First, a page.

Keep moving — even when you’re not!

Unless you work in an environment that is physically challenging or potentially dangerous, the worst most of us have to fear at work is eye or ear strain, sore backs or necks, repetitive motion injuries or circulation problems. The latter issue can result from sitting too long at your desk or workstation, in a plane, bus or another vehicle. Repeated inactivity or lack of entire-body movement for extended periods inhibits circulation and can lead to clotting problems.

Two of the more common circulation-related health issues include the risk of developing Deep Vein Thrombosis or a Pulmonary Embolism.

Veins are blood vessels that return blood from the tissues of the body back to the heart. The body has two distinct systems of veins — superficial and deep. The superficial system is made up of veins that are close to the skin. These are the blood vessels we frequently can see on our hands, arms or legs that can become more prominent when we exercise. The deep system comprises veins within the muscles of the body. The two systems are connected by small communicating veins. The body regulates the amount of blood going through both systems as a way of rigidly controlling the body’s central temperature.

Deep vein thrombosis (DVT) is a condition where a blood clot forms in a vein of the deep system. DVTs can occur anywhere in the body, but are most frequently found in the deep veins of the legs, thighs, and pelvis. They may infrequently arise from the upper extremities usually because of trauma.

Thrombophlebitis is a condition in which there is both inflammation and a blood clot in a vein. Thrombophlebitis can occur in either superficial or deep veins. Superficial thrombophlebitis occurs in veins close to the skin surface, and usually causes pain, swelling and redness in the area of the vein. Superficial thrombophlebitis usually is treated with heat, elevation of the affected leg or arm, and anti-inflammatory medications.

A thrombosis in a deep vein is a much more serious problem than one in a superficial vein, because a piece of the clot can break off and travel through the deep veins back to the heart, and eventually be pumped by the heart into the arteries of the lung. When this happens, the condition is called pulmonary embolism (PE). Pulmonary embolisms occur in 30 percent of people with DVT, and cause 60,000 deaths annually, many of them unrecognized and labeled incorrectly as heart attacks. Blood clots from DVT can lodge in the legs, heart, kidneys, lungs or brain.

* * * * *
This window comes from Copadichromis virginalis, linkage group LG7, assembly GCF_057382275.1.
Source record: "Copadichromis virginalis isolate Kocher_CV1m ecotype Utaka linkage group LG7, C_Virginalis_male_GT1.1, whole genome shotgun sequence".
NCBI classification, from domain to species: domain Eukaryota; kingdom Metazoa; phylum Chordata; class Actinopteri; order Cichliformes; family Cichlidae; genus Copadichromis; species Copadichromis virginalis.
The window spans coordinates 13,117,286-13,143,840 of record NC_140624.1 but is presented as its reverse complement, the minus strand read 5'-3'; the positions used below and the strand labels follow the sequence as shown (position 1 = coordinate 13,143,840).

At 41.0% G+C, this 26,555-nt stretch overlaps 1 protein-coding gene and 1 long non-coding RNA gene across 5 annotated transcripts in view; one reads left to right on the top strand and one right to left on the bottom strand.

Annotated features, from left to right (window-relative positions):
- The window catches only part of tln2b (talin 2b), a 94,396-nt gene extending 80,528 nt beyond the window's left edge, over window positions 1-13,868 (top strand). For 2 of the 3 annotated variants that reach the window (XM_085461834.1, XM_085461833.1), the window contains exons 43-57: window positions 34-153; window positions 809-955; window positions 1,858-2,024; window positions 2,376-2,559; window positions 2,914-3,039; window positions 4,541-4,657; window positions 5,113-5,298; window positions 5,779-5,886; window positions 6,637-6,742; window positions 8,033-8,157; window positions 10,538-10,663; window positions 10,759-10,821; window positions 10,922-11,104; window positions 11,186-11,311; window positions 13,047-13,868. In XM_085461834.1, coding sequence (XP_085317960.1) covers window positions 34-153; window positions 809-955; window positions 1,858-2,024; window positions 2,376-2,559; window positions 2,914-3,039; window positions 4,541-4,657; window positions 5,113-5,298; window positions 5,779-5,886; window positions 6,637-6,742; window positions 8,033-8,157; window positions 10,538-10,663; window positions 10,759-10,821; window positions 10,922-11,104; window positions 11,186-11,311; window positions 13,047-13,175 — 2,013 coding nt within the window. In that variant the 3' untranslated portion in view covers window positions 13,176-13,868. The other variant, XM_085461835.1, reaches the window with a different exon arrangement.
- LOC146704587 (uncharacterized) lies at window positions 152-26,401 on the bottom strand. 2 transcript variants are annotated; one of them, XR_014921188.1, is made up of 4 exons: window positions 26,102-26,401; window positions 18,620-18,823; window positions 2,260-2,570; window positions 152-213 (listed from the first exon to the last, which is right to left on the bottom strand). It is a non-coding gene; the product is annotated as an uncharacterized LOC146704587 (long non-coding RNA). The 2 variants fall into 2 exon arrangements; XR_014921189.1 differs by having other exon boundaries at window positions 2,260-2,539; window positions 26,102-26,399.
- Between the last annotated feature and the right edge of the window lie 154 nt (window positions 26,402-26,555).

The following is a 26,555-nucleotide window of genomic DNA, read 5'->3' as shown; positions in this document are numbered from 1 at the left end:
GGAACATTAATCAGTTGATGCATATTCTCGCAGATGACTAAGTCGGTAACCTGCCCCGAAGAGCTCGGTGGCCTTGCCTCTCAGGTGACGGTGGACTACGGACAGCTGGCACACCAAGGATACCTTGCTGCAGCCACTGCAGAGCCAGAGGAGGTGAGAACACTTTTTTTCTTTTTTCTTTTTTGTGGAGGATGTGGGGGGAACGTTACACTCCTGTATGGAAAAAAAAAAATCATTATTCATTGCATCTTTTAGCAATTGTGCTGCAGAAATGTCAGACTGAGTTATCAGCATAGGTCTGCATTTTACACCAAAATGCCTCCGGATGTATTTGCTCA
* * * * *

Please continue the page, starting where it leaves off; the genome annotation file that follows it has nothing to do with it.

Symptoms of deep vein thrombosis may be difficult to identify. That’s because DVT symptoms are similar to many other health problems. People most at risk from DVT are over 60, smoke, or are overweight. Women on birth control or patches, or people who sit for long periods of time can be at risk as well.

If you or someone you know has any of the DVT symptoms below — especially if they occur suddenly — call your doctor right away:

  • Swelling in one or both legs
  • Pain or tenderness in one or both legs, which may occur only while standing or walking
  • Warmth in theskin of the affected leg
  • Red or discolored skin in the affected leg
  • Visible surface veins
  • Leg fatigue

If a blood clot breaks free and travels to your lungs, it’s called a pulmonary embolism, and it can be fatal. Pulmonary embolism may not cause symptoms, but if you ever suffer sudden coughing, which may bring up blood; sharp chest pain; rapid breathing or shortness of breath; or severe lightheadedness, call 911 or go to an emergency room immediately.

How to improve your circulation and avoid potential clots

About 350,000 Americans are diagnosed with DVT and pulmonary embolism each year, although it is estimated that some 300,000 more adults have undiagnosed DVT/PT. The condition has a 6 percent to 12 percent mortality rate.

If you’re at risk, there is much you can do to prevent DVT. Here are 10 tips to help avoid circulation-related clotting or related problems:

  • Eat a healthy diet, maintain an active lifestyle andexercise regularly — daily, if possible. Walking, swimming, and bicycling are all great activities.
  • If you smoke, quit! Nicotine therapy (in patches, gums, or sprays) and support groups can make this easier to do.
  • Getyour blood pressure checked regularly; take steps to lower it, if necessary, and report any family or personal history of blood-clotting problems to your doctor.
  • Discuss alternatives tobirth control pills or hormone-replacement therapy with your doctor.
  • If you are on an airplane for more than four hours, walk when possible and while awaiting connecting flights, or do leg stretches in your seat.
  • Stay well-hydrated and avoid alcohol and caffeine consumption – both contribute to dehydration, which cause blood to thicken and the veins to narrow.
  • In the workplace, stretch, move around regularly, and walk as often as possible, even if to the lunch room, bathrooms or outside during breaks.
  • Avoid wearing short, tight socks or crossing your legs for long periods.
  • When traveling by car, stop once every hour or two to walk around and stretch.
  • Consider purchasing compression stockings at a medical supply store and wearing them during your travels to help reduce swelling.

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Be sure to check out the CBIA Healthy Connections wellness program at your company’s next renewal. It’s free as part of your participation in CBIA Health Connections!